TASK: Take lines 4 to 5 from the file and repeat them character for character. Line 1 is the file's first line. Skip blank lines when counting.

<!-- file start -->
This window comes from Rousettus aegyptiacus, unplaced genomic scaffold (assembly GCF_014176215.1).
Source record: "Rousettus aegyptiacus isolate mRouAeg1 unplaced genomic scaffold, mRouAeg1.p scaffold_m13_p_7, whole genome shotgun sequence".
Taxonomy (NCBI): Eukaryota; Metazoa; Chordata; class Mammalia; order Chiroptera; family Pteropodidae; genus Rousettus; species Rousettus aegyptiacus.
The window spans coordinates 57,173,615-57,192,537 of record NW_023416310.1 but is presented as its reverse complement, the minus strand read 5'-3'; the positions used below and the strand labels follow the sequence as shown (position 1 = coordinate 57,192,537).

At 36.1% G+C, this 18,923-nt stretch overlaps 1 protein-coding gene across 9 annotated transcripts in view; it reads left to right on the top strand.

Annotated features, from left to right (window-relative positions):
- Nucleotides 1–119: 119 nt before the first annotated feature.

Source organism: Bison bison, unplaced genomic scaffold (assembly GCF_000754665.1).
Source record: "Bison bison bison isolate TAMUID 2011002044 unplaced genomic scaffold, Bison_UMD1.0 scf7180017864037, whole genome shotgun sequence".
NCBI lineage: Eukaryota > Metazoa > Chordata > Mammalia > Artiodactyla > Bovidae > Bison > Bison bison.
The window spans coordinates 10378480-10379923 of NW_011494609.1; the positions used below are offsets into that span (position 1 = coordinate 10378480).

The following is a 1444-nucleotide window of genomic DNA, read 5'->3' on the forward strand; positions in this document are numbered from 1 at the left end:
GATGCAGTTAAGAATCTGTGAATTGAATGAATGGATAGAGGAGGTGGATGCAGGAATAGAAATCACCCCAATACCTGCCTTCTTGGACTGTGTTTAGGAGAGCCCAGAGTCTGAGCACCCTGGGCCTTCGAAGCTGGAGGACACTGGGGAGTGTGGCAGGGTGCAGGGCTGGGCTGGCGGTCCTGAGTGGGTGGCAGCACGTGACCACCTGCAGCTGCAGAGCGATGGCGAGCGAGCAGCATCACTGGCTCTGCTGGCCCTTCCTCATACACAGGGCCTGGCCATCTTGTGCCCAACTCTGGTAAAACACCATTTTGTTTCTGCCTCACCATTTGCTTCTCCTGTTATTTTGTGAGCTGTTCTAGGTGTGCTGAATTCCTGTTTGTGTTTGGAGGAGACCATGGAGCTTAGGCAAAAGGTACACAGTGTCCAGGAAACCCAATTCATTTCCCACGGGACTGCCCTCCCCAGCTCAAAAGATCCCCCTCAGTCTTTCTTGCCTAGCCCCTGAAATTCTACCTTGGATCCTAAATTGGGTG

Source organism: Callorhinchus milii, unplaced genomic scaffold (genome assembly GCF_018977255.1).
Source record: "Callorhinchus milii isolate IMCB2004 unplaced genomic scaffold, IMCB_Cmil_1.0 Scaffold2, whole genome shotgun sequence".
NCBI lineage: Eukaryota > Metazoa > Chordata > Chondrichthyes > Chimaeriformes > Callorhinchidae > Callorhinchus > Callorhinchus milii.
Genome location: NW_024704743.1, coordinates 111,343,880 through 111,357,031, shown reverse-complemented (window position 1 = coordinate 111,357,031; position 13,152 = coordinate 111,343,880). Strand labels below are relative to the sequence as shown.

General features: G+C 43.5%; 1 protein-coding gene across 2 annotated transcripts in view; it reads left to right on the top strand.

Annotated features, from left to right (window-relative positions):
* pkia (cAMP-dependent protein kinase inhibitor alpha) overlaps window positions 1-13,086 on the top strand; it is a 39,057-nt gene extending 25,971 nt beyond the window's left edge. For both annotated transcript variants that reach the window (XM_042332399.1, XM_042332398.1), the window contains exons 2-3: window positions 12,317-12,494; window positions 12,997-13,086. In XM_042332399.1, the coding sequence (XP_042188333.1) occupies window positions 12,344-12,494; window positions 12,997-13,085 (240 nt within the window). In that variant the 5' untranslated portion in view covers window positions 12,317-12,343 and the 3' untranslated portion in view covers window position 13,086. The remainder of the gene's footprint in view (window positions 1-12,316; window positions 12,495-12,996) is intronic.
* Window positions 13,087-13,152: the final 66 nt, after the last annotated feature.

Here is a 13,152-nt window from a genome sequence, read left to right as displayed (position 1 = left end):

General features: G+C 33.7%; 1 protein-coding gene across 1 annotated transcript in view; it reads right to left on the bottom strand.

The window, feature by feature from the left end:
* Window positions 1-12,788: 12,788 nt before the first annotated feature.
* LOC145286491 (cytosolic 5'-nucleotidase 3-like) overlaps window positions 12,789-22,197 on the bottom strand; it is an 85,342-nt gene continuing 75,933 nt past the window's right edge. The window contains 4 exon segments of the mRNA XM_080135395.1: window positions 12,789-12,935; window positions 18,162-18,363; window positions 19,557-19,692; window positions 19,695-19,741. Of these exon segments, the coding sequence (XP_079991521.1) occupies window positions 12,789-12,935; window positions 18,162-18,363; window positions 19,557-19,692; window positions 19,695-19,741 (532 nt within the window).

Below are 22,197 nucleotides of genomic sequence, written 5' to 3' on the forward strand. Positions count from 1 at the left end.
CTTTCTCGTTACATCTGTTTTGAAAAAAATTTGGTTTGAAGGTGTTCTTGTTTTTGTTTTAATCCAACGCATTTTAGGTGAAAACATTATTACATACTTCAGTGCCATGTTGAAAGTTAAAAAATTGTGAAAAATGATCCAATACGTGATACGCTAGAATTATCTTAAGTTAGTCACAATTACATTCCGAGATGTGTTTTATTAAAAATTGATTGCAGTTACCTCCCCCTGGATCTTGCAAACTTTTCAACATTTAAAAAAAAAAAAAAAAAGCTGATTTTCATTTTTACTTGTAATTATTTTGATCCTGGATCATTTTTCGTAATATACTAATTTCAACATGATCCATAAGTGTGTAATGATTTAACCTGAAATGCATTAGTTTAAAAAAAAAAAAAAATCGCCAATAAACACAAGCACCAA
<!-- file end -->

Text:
The window spans coordinates 57,173,615-57,192,537 of record NW_023416310.1 but is presented as its reverse complement, the minus strand read 5'-3'; the positions used below and the strand labels follow the sequence as shown (position 1 = coordinate 57,192,537).

At 36.1% G+C, this 18,923-nt stretch overlaps 1 protein-coding gene across 9 annotated transcripts in view; it reads left to right on the top strand.